Panel Discussion: 6:30-8:00 PM
Moderated by Dexter Wimberly, with panelists Michael Berube, Kevin Sampson, and Cara Zimmerman.
Party: 8:30-10:30 PM
About the panel discussion:
Explore the art and legacy of Ronald Lockett (1965–1998, Bessemer, Alabama) at the American Folk Art Museum, with a panel of contemporary artists and arts professionals discussing Lockett’s remarkable life and work and its resonance within today’s art and society. Presented by Young Folk, the young patrons of the American Folk Art Museum. Organized by Emily Counihan and Donnamarie Baptiste.
About the exhibition:
Curated by Bernard L. Herman, Fever Within: The Art of Ronald Lockett is a groundbreaking retrospective of a brilliant and little-understood figure in twentieth-century American art. The first solo exhibition of Ronald Lockett’s art, Fever Within emphasizes the powerful themes explored over the course of his career through approximately fifty of his works of art. Also on view at the American Folk Art Museum is Once Something Has Lived It Can Never Really Die, curated by Valérie Rousseau, which pairs ten of Lockett’s artworks with more than eighty small works by artists from various eras and geographical regions, each relating to the most pervasive themes in Lockett’s art: mortality, eschatology, and vulnerability.
Reveling in these side-by-side exhibitions, “Speaking of Gold and Rust” will bring together contemporary artists and arts professionals for a candid discussion of themes in their work and Lockett’s.
Dexter Wimberly is an independent curator based in New York. A passionate collector and supporter of the arts, Wimberly has exhibited the work of hundreds of artists in the United States and abroad. Wimberly maintains a critical dialogue with artists throughout the world by way of his exhibitions, public programs, and talks at galleries and public art spaces. Wimberly is the former director of strategic planning at Independent Curators International (ICI). He is currently the visiting curator at Aljira: A Center for Contemporary Art, and serves on the board of The Laundromat Project. Wimberly has organized exhibitions and programs for Contemporary Art Museum Raleigh; Driscoll Babcock Galleries; 101/EXHIBIT; Edward Tyler Nahem Fine Art; bitforms gallery; Koki Arts, Tokyo; the Museum of Contemporary African Diasporan Arts (MoCADA); and The University of North Carolina, Chapel Hill, among others.
Michael Berube is an artist, curator, and educator. A singer and performance artist in New York’s Lower East Side in the 1980s, Berube’s practice shifted to visual art after his diagnosis with HIV/AIDS. He received his BFA summa cum laude from Hunter College in 2007 and his MFA in 2010 also from Hunter College. He has been the recipient of numerous awards including the Tom Woods Award, The Sommerville Art Prize, The David & Sadie Klau Fellowship, and was the 2010 nominee of Hunter College for the Joan Mitchell Graduate Studies Award. He is currently an adjunct assistant professor at Hunter College and the senior curator for the NYC-based artists’ collective, Openings. The focus of his current work explores issues of camp, aging, the body, identity, and beauty through the application of a contemporary baroque aesthetic.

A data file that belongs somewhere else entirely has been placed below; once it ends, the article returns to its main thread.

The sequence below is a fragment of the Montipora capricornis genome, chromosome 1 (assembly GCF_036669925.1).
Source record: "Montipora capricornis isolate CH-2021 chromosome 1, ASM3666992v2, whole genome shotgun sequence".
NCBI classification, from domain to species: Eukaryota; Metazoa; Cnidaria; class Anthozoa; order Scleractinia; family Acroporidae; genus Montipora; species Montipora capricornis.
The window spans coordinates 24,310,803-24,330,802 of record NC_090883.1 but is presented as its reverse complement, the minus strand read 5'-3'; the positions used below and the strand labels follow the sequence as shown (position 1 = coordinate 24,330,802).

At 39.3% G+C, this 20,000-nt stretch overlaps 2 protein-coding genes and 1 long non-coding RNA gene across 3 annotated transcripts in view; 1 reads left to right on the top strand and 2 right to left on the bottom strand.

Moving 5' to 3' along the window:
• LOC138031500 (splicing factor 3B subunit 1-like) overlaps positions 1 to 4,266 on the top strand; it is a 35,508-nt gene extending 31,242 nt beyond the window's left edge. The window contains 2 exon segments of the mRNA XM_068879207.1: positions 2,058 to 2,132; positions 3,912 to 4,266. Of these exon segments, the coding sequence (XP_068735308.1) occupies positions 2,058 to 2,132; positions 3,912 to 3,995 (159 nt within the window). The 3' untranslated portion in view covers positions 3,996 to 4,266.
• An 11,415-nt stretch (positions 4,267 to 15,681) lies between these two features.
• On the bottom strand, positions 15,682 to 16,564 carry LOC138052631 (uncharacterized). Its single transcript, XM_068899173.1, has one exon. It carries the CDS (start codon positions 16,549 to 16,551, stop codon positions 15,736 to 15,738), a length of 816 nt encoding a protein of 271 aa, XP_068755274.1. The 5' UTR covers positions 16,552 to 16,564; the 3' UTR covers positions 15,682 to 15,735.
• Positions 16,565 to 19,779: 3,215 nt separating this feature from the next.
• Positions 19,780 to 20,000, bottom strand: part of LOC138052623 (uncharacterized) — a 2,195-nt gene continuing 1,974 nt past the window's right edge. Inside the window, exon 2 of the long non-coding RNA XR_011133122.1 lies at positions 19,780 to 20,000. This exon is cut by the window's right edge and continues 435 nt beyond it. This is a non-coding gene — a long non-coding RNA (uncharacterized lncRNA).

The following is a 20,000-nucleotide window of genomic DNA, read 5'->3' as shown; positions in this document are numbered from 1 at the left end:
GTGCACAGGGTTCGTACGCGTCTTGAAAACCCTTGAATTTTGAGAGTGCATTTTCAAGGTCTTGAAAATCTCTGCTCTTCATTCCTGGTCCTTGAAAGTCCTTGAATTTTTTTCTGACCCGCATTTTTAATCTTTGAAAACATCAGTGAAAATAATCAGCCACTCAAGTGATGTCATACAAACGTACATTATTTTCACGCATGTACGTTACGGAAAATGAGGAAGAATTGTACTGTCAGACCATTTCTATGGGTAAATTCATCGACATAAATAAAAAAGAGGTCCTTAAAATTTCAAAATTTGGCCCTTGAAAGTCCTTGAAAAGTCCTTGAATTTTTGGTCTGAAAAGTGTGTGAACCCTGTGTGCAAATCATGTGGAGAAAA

Kevin Sampson was raised in Elizabeth, New Jersey, as the son of a civil rights leader. He served as a police officer/detective in the Scotch Plains Police Department for nineteen years, ten as a police sketch artist. A series of family tragedies eventually propelled him to heal through making art. Sampson uses found objects—including cement, bones, tiles, and fabric—and various painting mediums to form a conceptual vocabulary of impermanence and memory charged with political, religious, and racial apprehension. His subjects are the people whom he has known, people who have been part of this world, and people who have lived lives that he thought ought to be remembered. By constructing sculptures of physical memory inspired by Caribbean and American Southern styles, he builds works that are about family in all forms. Sampson’s work has been exhibited internationally, most recently in Modern Heroics: 75 Years of African American Expressionism at the Newark Museum. Sampson will participate as a Joan Mitchell Foundation NOLA Artist-in-Residence in the fall of 2016.
Cara Zimmerman joined Christie’s in 2014 as their specialist in folk and outsider art. Since then, she has been involved with and developed multiple major sales, including the unprecedented January 2016 sale of William Edmondson’s Boxer, which set a world auction record for a piece of outsider art. Zimmerman previously worked for the Philadelphia Museum of Art, where she coordinated the critically acclaimed exhibition Great and Mighty Things: Outsider Art from the Jill and Sheldon Bonovitz Collection, and she served as executive director for the Foundation for Self-Taught Artists in Philadelphia. She has edited and written for catalogs published by the Philadelphia Museum of Art; the Ackland Art Museum at the University of North Carolina, Chapel Hill; San Jose State University; and the University of Delaware University Museums; and is a contributor to Raw Vision magazine. She has lectured at museums and universities throughout the Northeast and Mid-Atlantic.